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Mark Drazner, M.D. Answers Questions On Heart Failure

Mark Drazner, M.D. Answers Questions On: Heart Failure

What exactly is heart failure? Is it the same thing as a heart attack?

Heart failure is an all-too-common medical condition in which the body builds up too much fluid and/or the heart can’t pump enough blood around the body. It’s different from a heart attack, which occurs when the blood supply to the heart is interrupted. Heart failure is much more common in the elderly. More than 6 million people in the U.S. have this condition.

What can a person with a failing heart do to help themselves?

There are several medications and electrical devices that have been shown to be beneficial for patients with weak hearts. Patients should be sure and take advantage of them as recommended by their physician. A low-sodium diet is often strongly recommended, so it’s important to read the Nutrition Facts labels on food. And patients should weigh themselves daily in the morning – on the same scale. Changes in body weight from day to day reflect a buildup of fluid.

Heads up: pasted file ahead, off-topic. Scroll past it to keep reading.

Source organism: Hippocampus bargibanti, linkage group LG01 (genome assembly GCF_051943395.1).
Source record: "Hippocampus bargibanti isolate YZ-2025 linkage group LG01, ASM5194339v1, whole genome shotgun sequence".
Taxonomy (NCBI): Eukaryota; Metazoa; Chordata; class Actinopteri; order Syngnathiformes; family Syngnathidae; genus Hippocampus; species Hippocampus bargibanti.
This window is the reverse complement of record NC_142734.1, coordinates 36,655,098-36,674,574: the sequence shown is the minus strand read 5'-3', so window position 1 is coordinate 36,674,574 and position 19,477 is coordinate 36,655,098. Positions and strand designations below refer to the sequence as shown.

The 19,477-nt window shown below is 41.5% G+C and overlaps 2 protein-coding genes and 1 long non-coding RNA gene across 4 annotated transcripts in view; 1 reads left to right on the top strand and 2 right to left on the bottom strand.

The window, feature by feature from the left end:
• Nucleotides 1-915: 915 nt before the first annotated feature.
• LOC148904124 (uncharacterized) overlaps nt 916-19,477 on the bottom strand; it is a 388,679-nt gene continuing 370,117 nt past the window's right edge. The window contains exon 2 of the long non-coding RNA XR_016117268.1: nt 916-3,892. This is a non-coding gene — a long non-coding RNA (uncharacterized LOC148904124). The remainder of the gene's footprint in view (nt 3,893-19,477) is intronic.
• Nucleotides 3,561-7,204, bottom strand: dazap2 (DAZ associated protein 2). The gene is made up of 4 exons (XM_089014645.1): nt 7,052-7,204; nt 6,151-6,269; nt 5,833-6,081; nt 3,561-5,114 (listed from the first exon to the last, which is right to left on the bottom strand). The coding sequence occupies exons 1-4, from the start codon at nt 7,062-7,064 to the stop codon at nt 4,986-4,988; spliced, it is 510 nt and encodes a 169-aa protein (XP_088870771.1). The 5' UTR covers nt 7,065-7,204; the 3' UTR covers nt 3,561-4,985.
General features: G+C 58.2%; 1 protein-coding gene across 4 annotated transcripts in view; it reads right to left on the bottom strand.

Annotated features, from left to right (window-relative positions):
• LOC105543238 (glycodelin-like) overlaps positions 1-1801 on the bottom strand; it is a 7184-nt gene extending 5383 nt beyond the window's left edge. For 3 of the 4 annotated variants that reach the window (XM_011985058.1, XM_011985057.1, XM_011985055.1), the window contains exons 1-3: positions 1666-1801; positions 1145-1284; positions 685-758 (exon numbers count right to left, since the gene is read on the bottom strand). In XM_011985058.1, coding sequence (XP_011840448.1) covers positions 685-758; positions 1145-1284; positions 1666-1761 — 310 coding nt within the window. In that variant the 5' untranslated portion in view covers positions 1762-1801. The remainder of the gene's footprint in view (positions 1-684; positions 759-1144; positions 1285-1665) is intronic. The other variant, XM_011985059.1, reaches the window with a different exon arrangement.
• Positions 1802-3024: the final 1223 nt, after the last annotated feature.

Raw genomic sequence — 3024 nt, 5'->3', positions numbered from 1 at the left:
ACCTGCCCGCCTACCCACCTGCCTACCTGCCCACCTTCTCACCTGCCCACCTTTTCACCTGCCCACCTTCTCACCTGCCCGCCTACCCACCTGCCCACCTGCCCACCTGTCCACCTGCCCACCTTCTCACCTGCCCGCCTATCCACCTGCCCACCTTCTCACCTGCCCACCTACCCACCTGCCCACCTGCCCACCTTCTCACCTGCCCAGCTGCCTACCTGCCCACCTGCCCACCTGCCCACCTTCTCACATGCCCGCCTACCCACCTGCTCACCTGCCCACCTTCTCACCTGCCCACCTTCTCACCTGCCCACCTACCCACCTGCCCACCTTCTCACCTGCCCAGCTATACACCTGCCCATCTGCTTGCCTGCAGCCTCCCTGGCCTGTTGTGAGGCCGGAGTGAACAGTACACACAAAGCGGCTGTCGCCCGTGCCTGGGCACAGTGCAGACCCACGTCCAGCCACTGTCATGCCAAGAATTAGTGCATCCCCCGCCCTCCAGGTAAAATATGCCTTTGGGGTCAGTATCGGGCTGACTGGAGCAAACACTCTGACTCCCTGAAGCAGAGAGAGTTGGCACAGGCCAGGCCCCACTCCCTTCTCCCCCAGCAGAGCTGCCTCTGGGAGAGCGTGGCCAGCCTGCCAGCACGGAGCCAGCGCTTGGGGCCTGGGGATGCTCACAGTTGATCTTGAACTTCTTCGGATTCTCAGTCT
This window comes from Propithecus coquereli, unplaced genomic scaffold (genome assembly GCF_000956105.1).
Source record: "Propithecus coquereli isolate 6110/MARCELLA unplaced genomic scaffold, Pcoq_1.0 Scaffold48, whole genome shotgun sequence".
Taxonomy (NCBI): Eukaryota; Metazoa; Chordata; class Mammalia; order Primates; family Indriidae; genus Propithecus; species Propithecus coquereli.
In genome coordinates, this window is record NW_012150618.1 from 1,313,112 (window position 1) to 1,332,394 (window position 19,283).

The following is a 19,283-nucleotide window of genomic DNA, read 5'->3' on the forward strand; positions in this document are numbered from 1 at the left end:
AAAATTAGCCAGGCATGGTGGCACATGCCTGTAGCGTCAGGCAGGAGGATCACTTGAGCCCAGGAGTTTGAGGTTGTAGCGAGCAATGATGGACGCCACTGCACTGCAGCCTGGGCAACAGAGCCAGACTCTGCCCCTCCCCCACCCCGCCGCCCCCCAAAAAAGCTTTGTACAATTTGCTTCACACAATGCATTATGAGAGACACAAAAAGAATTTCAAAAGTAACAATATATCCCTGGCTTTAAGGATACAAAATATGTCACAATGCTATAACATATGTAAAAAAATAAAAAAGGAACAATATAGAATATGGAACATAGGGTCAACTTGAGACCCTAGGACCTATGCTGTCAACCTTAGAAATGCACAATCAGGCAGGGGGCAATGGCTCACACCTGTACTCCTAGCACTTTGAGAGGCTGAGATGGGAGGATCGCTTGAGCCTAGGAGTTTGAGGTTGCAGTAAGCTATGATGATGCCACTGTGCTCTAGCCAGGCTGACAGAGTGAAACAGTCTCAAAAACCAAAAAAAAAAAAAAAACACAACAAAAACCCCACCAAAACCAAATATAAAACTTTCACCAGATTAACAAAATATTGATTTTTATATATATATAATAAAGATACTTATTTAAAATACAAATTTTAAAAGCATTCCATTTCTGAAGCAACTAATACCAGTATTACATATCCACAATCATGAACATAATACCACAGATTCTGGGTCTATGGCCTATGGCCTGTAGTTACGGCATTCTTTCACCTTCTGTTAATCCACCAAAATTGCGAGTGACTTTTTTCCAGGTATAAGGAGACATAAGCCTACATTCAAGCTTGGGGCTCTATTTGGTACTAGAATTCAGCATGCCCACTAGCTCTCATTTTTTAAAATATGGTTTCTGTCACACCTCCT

What if you need a heart transplant? What should you do?

Ask your doctor to refer you to a transplant center like UT Southwestern. You’ll be evaluated to see if your condition is severe enough to need a heart transplant and to determine if you have other medical conditions that may prevent you from getting a transplant. If you do, a left ventricular assist device (LVAD) may be used as an alternate form of treatment. They’re partial artificial hearts that can be utilized until you’re well enough for a transplant, or even indefinitely. The technology of LVADs is rapidly getting better, and they hold great promise to become a common treatment for heart failure.